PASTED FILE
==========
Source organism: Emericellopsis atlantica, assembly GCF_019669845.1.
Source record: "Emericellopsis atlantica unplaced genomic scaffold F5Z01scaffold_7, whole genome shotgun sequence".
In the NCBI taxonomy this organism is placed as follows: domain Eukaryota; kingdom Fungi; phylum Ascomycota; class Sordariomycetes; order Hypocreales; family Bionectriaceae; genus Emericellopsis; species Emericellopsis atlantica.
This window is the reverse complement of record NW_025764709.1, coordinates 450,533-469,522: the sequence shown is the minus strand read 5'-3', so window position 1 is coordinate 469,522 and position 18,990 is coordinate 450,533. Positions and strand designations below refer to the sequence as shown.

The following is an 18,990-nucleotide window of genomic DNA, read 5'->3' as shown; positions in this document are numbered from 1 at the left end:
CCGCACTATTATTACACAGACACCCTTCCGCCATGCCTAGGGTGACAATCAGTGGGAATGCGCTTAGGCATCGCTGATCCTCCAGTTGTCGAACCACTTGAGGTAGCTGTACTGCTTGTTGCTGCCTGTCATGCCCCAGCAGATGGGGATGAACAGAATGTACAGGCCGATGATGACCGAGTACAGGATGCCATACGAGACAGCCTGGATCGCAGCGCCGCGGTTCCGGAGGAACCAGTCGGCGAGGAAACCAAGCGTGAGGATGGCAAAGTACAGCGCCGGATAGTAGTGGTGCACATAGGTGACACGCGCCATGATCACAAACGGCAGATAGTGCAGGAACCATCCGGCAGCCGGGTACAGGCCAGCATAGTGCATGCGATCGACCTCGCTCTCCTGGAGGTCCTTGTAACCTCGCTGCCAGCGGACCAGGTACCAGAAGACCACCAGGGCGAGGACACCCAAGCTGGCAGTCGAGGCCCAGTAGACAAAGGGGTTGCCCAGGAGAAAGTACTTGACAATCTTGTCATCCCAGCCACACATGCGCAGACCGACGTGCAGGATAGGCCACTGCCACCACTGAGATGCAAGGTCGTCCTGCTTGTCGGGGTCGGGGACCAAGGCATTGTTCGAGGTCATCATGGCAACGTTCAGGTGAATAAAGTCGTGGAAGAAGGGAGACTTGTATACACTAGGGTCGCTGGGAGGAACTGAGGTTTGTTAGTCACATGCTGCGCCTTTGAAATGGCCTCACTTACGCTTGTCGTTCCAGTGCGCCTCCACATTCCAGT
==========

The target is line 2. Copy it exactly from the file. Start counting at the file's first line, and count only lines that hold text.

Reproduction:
Source record: "Emericellopsis atlantica unplaced genomic scaffold F5Z01scaffold_7, whole genome shotgun sequence".